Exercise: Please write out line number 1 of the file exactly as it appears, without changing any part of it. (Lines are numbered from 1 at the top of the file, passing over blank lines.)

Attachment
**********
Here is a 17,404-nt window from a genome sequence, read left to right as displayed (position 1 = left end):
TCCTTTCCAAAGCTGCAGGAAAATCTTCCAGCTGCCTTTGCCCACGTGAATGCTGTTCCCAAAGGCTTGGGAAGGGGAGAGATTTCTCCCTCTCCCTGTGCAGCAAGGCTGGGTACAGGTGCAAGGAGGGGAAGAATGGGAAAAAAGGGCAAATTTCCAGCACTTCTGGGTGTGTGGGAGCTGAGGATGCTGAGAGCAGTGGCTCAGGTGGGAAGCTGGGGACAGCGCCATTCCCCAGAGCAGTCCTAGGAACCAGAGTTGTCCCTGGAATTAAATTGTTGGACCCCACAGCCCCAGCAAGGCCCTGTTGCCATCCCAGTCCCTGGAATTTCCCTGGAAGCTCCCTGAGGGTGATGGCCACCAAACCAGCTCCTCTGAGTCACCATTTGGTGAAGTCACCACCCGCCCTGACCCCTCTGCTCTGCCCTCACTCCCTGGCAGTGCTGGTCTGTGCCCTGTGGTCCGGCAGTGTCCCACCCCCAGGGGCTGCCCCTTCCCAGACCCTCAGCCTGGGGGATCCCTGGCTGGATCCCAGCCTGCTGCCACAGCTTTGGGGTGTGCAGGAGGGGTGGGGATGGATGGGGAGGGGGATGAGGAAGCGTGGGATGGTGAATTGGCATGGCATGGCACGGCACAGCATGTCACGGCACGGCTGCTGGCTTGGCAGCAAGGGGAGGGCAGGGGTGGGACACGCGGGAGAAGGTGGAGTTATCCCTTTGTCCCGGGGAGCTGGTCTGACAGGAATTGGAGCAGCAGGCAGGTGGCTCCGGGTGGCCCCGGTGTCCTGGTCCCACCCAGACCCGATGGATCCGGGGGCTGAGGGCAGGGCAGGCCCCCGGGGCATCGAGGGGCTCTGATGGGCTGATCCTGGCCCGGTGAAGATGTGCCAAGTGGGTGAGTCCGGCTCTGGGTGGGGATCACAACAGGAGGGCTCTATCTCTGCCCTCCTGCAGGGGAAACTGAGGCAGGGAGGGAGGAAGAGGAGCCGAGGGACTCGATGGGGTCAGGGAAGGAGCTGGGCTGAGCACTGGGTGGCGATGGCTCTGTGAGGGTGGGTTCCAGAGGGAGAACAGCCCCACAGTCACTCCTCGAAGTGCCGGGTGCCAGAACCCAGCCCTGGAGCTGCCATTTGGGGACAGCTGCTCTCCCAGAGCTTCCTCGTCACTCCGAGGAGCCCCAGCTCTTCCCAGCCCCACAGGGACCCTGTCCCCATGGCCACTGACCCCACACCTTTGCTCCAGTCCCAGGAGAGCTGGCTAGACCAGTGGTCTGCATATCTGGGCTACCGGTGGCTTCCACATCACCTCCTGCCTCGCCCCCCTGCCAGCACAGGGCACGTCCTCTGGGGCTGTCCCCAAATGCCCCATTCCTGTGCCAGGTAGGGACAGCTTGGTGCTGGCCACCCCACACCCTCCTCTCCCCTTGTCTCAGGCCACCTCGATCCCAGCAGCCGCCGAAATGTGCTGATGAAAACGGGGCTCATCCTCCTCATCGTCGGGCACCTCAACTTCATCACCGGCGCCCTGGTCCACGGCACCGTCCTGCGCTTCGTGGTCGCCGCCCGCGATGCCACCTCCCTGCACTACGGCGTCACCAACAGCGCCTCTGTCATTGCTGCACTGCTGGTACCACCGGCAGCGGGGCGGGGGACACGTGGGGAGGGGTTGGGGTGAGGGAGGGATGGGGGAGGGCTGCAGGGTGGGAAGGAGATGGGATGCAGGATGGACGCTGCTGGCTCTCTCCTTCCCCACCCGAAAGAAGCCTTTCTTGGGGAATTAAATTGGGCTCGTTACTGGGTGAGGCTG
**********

Here is a 17,404-nt window from a genome sequence, read left to right as displayed (position 1 = left end):